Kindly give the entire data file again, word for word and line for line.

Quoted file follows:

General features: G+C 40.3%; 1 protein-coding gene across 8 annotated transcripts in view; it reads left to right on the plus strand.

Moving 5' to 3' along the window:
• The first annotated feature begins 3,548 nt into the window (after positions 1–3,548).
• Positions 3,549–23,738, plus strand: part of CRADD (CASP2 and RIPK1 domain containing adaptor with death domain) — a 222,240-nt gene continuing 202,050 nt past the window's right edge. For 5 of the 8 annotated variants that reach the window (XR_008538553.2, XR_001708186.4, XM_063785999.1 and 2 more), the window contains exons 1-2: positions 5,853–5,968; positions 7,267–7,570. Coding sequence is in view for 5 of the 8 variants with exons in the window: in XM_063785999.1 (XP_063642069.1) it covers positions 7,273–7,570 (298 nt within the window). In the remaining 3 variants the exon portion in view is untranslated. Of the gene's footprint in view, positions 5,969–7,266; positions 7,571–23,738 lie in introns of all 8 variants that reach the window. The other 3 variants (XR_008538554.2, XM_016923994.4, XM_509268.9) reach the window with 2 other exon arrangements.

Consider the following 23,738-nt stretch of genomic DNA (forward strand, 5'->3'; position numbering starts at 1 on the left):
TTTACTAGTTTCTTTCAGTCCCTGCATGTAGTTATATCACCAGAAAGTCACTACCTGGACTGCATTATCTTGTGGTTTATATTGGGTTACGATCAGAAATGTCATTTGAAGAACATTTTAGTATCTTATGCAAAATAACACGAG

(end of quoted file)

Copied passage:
General features: G+C 40.3%; 1 protein-coding gene across 8 annotated transcripts in view; it reads left to right on the plus strand.

Moving 5' to 3' along the window:
• The first annotated feature begins 3,548 nt into the window (after positions 1–3,548).
• Positions 3,549–23,738, plus strand: part of CRADD (CASP2 and RIPK1 domain containing adaptor with death domain) — a 222,240-nt gene continuing 202,050 nt past the window's right edge. For 5 of the 8 annotated variants that reach the window (XR_008538553.2, XR_001708186.4, XM_063785999.1 and 2 more), the window contains exons 1-2: positions 5,853–5,968; positions 7,267–7,570. Coding sequence is in view for 5 of the 8 variants with exons in the window: in XM_063785999.1 (XP_063642069.1) it covers positions 7,273–7,570 (298 nt within the window). In the remaining 3 variants the exon portion in view is untranslated. Of the gene's footprint in view, positions 5,969–7,266; positions 7,571–23,738 lie in introns of all 8 variants that reach the window. The other 3 variants (XR_008538554.2, XM_016923994.4, XM_509268.9) reach the window with 2 other exon arrangements.

Consider the following 23,738-nt stretch of genomic DNA (forward strand, 5'->3'; position numbering starts at 1 on the left):
TTTACTAGTTTCTTTCAGTCCCTGCATGTAGTTATATCACCAGAAAGTCACTACCTGGACTGCATTATCTTGTGGTTTATATTGGGTTACGATCAGAAATGTCATTTGAAGAACATTTTAGTATCTTATGCAAAATAACACGAG